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Orthopaedics


 

 


Tourniquet Injury
  

  • Chaudhary S, Koshy C, Ahmed J, et
    al
    Friction Burns to Thigh Caused by
    Tourniquet

    Br J Plast Surg
    51: 142-143, 1998
     
    Although skin damage is rare with
    the use of a pneumatic tourniquet, a case of friction
    burns in a healthy individual with normal skin is
    reported.
     
    A man, aged 48, having a second
    stage total knee replacement after his infected
    prothesis was removed, was fitted with a standard
    thigh cuff of 11 by 92 cms, with a wool padding and
    sealed off with adhesive surgical drape.
    Skin was prepared with aqueous
    chlorhexidine. The tourniquet was
    inflated to 300 mm Hg for 2 hours and 13 minutes.
    After the procedure, the tourniquet was seen to
    have overrun the wool padding by about half its width
    to be in contact with the skin.
    On the next day, the patient had
    circumferential blisters where the tourniquet had
    contact with the skin. The blisters grew into
    full thickness burns by day 3.
    The wound was infected and two weeks later, the
    skin was debrided and partial thickness skin
    graft applied.
    The graft took and the patient was discharged
    after 5 days.
     
    It is concluded by the authors
    that the tourniquet slipped either because it was not
    tied tightly enough before inflation or slipped due to
    vigourous operative manipulations and the conical
    shape of the thigh, resulting in full thickness skin
    burns at the point of contact of the slipped
    tourniquet.
      



 

         

Speciality Spotlight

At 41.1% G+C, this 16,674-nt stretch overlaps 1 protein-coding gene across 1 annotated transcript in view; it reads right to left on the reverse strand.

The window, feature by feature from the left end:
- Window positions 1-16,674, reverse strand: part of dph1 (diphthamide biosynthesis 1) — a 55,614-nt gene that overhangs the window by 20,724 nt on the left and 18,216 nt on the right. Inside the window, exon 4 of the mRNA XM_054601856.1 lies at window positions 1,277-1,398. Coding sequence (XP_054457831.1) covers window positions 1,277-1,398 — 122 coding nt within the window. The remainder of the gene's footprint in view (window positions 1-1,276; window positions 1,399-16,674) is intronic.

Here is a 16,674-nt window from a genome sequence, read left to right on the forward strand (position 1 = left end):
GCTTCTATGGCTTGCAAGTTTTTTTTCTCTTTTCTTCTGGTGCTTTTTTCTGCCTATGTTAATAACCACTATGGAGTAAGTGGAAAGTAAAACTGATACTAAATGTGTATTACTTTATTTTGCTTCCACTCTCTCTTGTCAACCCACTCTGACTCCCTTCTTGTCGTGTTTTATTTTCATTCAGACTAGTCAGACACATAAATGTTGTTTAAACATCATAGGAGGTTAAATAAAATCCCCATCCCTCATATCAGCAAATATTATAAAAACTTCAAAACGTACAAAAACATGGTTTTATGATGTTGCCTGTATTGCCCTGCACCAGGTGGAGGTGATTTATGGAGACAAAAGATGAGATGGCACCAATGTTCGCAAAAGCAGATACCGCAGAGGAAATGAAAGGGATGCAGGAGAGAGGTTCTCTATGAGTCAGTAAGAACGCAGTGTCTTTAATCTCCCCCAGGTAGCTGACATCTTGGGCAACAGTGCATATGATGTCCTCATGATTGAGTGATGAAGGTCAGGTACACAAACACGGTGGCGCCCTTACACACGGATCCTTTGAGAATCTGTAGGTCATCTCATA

Tourniquet Injury
  

  • Chaudhary S, Koshy C, Ahmed J, et al
    Friction Burns to Thigh Caused by Tourniquet
    Br J Plast Surg 51: 142-143, 1998
     
    Although skin damage is rare with the use of a pneumatic tourniquet, a case of friction burns in a healthy individual with normal skin is reported.
     
    A man, aged 48, having a second stage total knee replacement after his infected prothesis was removed, was fitted with a standard thigh cuff of 11 by 92 cms, with a wool padding and sealed off with adhesive surgical drape. Skin was prepared with aqueous chlorhexidine. The tourniquet was inflated to 300 mm Hg for 2 hours and 13 minutes. After the procedure, the tourniquet was seen to have overrun the wool padding by about half its width to be in contact with the skin. On the next day, the patient had circumferential blisters where the tourniquet had contact with the skin. The blisters grew into full thickness burns by day 3. The wound was infected and two weeks later, the skin was debrided and partial thickness skin graft applied. The graft took and the patient was discharged after 5 days.
     
    It is concluded by the authors that the tourniquet slipped either because it was not tied tightly enough before inflation or slipped due to vigourous operative manipulations and the conical shape of the thigh, resulting in full thickness skin burns at the point of contact of the slipped tourniquet.
      

 

By |2022-07-20T16:44:12+00:00July 20, 2022|Uncategorized|Comments Off on Tourniquet Injury

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